Hybrid Companies: An amalgam of for-profit and charity
What is a hybrid company?
There's a relatively new type of company in our midst, an amalgam of for-profit and charity, known as a hybrid company. According to Fastcompany.com, "Hybrid companies are B corporations - benefit corporations — whose mandates are to serve the public well and also increase shareholder value. There are also L3Cs, low-profit limited liability corporations with a similar dual purpose."
The B Corporation
The legal structure of a B corporation expands its corporate accountability and enables it to scale and achieve liquidity while maintaining mission. B corporations' transparent and comprehensive performance standards enable consumers to support businesses that align with their values, investors to drive capital to higher impact investments, and governments and multinational corporations to implement sustainable procurement policies.
The Low-Profit, Limited
The L3C is a variation of a limited liability company (LLC) designed to attract private investments and philanthropic capital in ventures designed to provide a social benefit. Unlike a standard LLC, the L3C has a primary charitable mission and only a secondary profit concern. But unlike a charity, the L3C is free to distribute the profits, after taxes, to owners or investors.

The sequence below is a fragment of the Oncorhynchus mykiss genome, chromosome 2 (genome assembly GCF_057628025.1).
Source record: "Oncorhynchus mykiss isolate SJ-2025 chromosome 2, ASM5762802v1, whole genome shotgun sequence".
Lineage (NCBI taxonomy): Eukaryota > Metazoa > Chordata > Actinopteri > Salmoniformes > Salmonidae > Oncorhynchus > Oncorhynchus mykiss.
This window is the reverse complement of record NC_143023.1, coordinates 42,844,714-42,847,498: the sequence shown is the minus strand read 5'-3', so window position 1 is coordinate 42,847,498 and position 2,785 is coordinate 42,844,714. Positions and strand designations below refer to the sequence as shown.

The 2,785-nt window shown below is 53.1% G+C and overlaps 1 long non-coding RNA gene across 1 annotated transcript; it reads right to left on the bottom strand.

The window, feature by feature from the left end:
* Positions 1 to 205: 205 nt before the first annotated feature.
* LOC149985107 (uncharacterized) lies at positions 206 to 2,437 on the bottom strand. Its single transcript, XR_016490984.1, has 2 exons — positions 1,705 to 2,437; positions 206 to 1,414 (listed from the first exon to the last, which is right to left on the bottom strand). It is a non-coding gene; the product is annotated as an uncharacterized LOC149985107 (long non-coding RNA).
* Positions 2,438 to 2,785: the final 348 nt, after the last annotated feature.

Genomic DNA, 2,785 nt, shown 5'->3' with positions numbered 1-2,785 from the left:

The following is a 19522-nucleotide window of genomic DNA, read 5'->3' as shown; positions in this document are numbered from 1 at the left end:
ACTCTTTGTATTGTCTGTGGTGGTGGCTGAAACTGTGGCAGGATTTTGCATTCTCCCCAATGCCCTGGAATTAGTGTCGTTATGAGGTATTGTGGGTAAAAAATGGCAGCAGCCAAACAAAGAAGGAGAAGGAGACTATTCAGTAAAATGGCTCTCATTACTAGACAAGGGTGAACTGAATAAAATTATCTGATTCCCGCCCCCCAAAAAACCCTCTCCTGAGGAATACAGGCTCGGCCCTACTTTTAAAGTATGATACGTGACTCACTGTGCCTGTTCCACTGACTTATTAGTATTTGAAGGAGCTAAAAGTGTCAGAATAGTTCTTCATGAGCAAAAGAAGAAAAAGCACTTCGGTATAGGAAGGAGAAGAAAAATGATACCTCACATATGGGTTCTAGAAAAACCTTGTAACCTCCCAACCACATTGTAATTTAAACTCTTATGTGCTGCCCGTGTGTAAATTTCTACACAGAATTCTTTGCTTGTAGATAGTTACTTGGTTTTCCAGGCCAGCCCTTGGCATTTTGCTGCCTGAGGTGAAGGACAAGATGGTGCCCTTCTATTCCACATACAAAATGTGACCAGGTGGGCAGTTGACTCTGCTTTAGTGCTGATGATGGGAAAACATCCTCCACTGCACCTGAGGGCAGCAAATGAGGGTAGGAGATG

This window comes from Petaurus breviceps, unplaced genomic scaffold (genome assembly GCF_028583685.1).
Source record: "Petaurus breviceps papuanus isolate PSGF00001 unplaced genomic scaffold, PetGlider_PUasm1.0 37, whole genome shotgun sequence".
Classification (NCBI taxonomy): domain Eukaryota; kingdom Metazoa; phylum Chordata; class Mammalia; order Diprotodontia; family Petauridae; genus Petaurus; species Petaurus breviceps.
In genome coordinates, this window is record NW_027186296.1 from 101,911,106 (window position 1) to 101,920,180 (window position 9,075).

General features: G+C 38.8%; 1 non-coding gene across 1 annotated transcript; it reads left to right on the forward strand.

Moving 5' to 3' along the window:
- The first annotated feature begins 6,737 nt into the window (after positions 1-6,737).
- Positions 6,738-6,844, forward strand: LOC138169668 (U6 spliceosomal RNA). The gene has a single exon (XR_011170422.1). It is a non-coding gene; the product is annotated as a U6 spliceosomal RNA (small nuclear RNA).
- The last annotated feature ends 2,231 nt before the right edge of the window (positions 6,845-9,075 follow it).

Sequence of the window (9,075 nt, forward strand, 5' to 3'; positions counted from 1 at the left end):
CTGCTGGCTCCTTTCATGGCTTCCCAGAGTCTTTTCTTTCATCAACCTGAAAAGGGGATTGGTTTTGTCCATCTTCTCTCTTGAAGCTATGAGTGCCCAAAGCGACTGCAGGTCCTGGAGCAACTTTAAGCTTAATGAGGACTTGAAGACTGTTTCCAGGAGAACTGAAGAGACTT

Straddling a Fine Line
A hybrid co. straddles a fine line between achieving its philanthropic mission and profitability. The New York Times reported, "Unlike a straight nonprofit group, these businesses can tap into conventional capital markets as well as philanthropy. And unlike a for-profit corp., the structure allows investors to emphasize the social mission over making money, and to be supported by money from foundations."
Michael Costa, CPA, is a founding partner at Armao, Costa & Ricciardi, CPAs, P.C., Garden City, N.Y.
Story ran in the Front Section section on 03/12/2013